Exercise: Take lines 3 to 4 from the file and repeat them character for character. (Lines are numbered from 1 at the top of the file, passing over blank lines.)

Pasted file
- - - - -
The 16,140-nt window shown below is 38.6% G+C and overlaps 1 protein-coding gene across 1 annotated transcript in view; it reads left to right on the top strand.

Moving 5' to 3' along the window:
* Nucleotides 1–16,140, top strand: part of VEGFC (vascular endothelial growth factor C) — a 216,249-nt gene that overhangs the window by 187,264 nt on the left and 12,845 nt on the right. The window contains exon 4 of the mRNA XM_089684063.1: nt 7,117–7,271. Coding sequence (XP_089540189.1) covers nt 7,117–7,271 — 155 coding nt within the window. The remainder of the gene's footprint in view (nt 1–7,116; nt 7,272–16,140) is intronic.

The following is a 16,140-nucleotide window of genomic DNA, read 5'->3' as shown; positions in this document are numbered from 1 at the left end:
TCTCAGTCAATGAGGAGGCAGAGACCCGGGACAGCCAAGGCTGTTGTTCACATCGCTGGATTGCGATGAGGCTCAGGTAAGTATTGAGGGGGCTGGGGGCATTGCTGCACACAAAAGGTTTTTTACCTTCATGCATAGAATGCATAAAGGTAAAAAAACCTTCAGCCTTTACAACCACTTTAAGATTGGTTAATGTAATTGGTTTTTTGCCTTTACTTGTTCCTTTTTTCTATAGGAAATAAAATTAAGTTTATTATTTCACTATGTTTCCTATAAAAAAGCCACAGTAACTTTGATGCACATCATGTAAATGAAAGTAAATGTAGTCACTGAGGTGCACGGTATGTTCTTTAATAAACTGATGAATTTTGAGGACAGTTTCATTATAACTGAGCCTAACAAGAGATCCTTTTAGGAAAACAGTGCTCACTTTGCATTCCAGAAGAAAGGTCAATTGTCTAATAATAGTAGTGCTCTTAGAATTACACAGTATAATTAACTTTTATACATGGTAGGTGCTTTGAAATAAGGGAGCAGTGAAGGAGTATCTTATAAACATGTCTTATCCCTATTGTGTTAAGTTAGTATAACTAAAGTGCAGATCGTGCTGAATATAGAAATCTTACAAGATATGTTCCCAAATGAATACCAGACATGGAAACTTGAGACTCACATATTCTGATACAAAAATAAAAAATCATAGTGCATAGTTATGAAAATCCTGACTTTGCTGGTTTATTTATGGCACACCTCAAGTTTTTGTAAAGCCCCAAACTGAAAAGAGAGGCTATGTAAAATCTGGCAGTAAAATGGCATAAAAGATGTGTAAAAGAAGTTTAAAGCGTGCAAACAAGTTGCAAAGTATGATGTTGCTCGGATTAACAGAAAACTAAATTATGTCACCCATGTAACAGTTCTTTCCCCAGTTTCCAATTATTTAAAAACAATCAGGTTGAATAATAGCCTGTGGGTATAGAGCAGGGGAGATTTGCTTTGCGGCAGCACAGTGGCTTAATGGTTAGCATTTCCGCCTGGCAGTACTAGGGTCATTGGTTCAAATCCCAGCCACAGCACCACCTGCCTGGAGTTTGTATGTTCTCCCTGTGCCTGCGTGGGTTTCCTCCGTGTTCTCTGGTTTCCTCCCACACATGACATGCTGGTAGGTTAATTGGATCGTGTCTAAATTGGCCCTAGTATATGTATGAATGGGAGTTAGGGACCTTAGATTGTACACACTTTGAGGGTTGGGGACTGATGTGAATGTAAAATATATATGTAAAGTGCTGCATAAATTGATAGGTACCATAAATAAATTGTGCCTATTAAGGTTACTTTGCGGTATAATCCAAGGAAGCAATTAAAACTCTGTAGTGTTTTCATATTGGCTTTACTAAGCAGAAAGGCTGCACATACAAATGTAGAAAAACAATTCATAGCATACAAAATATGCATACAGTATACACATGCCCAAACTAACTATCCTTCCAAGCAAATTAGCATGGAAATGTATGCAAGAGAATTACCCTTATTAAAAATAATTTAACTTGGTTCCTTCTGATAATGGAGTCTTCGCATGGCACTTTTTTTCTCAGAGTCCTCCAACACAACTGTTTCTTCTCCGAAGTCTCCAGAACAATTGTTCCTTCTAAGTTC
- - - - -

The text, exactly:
* Nucleotides 1–16,140, top strand: part of VEGFC (vascular endothelial growth factor C) — a 216,249-nt gene that overhangs the window by 187,264 nt on the left and 12,845 nt on the right. The window contains exon 4 of the mRNA XM_089684063.1: nt 7,117–7,271. Coding sequence (XP_089540189.1) covers nt 7,117–7,271 — 155 coding nt within the window. The remainder of the gene's footprint in view (nt 1–7,116; nt 7,272–16,140) is intronic.

The following is a 16,140-nucleotide window of genomic DNA, read 5'->3' as shown; positions in this document are numbered from 1 at the left end: